Christchurch meat free sausage sizzleHere in New Zealand, where real men eat meat and real men are all you meet, vegetarianism remains the practise of people “with a sheep loose in the top paddock.” Or to lose the colloquial, in a game of marbles, the vegetarian would be missing a few.

Wooly in the head myself for the last thirteen years, I have lost count of the times carnivores have looked at me blank, uncomprehending; the queries of “but do you eat chicken, or fish?” constant.

About vegetarianism in New Zealand, the penny has yet to drop, and ends are yet to meet.

So it was about as surprising as a sausage wrapped in bread that the Christchurch Vegetarian Centre found themselves under the grill in trying to fire up a fund-raising sausage sizzle with non-meat sausages this week.

New Zealand needs meat

The selfless sizzle was booked several months in advance outside a large hardware store, a much sought after location, and management were told the sausages would be soy, yet on arrival a staff member informed the meat-free merchants of an unforeseen emergency—the public of New Zealand “needed meat.”

Meatless and proud, the group were only allowed to stay on the proviso they erected large signs warning of their vegetable contamination.

Frying up a storm in front of a sign proclaiming “Vegetarian Sausages Only,” Christchurch Vegetarian Centre co-ordinator Yolanda Soryl expressed her meat-free beef at their treatment:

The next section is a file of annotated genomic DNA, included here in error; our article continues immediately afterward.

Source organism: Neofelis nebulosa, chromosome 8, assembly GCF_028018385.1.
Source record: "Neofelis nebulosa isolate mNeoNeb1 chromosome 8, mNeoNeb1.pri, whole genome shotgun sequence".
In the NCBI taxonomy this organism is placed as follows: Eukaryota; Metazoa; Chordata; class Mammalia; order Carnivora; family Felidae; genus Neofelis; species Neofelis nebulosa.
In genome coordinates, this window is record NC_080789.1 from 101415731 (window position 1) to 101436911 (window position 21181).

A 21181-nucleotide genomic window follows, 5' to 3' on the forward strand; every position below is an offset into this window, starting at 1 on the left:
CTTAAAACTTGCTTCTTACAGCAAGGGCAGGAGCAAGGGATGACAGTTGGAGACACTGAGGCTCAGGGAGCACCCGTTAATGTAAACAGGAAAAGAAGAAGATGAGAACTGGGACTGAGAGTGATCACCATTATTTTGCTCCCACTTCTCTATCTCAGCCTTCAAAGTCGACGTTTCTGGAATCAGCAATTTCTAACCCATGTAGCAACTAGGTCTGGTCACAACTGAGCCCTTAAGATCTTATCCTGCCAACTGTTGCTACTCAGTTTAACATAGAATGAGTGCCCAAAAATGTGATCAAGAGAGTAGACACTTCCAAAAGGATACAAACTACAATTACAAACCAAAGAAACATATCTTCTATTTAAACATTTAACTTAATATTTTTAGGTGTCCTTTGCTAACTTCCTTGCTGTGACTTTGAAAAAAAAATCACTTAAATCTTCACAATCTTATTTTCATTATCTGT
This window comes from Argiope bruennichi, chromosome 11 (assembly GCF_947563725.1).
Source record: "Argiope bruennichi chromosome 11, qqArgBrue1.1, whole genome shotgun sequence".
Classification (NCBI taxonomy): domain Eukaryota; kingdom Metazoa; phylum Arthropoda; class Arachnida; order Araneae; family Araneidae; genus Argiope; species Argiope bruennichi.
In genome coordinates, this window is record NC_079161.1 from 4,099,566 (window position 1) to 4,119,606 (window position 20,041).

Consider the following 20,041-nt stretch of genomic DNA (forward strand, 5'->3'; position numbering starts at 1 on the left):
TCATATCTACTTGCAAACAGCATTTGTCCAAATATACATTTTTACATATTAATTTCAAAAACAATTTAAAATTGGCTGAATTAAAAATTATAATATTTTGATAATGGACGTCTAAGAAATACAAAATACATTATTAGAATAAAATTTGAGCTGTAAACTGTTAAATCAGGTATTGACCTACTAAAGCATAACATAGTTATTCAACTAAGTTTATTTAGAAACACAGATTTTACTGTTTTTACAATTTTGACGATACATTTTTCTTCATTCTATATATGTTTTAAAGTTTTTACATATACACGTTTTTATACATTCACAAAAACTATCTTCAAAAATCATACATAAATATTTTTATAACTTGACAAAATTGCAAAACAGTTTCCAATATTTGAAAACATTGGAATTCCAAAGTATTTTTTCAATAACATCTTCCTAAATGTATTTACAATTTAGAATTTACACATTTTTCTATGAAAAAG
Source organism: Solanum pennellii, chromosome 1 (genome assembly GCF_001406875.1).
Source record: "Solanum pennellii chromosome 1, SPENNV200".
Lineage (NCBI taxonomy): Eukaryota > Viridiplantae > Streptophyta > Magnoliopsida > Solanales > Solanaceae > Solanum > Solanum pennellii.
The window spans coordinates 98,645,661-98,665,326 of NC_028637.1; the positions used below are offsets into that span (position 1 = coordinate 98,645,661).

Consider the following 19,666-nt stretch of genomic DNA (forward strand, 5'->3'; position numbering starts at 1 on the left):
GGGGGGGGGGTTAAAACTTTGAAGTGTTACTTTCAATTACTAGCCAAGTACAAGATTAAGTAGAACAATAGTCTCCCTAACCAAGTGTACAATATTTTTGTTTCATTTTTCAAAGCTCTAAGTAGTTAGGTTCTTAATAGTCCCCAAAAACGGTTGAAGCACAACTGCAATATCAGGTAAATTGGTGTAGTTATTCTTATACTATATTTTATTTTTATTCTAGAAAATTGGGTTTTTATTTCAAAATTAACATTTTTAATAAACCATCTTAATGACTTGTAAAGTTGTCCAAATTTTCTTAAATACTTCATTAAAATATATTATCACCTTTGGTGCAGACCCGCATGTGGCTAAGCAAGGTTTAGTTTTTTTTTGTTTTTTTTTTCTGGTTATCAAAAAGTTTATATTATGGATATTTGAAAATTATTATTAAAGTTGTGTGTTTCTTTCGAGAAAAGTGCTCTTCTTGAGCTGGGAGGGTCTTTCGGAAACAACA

“I was really shocked they (the hardware store) were so ‘anti’ trying something new. They told us customers would be really irate if they didn’t get their meat but we’ve had no complaints from customers and some people told us they came down especially to try some.”

Vegetarian Resources

Story Source

Has this Burger King restaurant gone to the vege-dogs?

It seems the hamburger giant and restaurant brand that promises to “have it your way” suddenly went away, and not a meat-burger on site.

Perhaps minimum waged, barely aged staff were whimpering behind counters and under chairs, too afraid to “meet?”

Or were they just out of meat?

“How oddly situated a man is apt to find himself at the age of thirty-eight! His youth belongs to the distant past. Yet the period of memory beginning with the end of youth and extending to the present has left him not a single vivid impression. And therefore he persists in feeling that nothing more than a fragile barrier separates him from his youth. He is forever hearing with the utmost clarity the sounds of this neighboring domain, but there is no way to penetrate the barrier.”
–Yukio  Mishima

A Biography of Author Yukio Mishima

Three times nominated for the Nobel Prize in Literature, Yukio Mishima is considered the most important Japanese novelist of the twentieth century, and until the arrival in more recent times of Murakami Haruki and Yoshimoto Banana, was the writer with the largest readership outside Japan.

Extremely prolific despite a comparatively short life, he produced forty novels, at least twenty books of essays, poetry, eighteen plays—including modern Kabuki and Noh dramas, some of which he also acted in—and one libretto. He was an astute critic—his talent rated higher by some than his fiction—and appeared in four films as an actor of some ability, one of which he also directed and produced. Mishima was considered to be the only author of his time talented enough to write Kabuki plays in the traditional manner; a professor from Kyoto University described him as a man of “frightening talent.”

Born Kimitaké Hiraoka, he was seized from his parents and raised by his Grandmother, the only one of the family of samurai descent, who both instilled in her grandson a love of literature, and according to some biographers, sickness and neuroses. Many trace his literary themes and later actions to these early, difficult beginnings.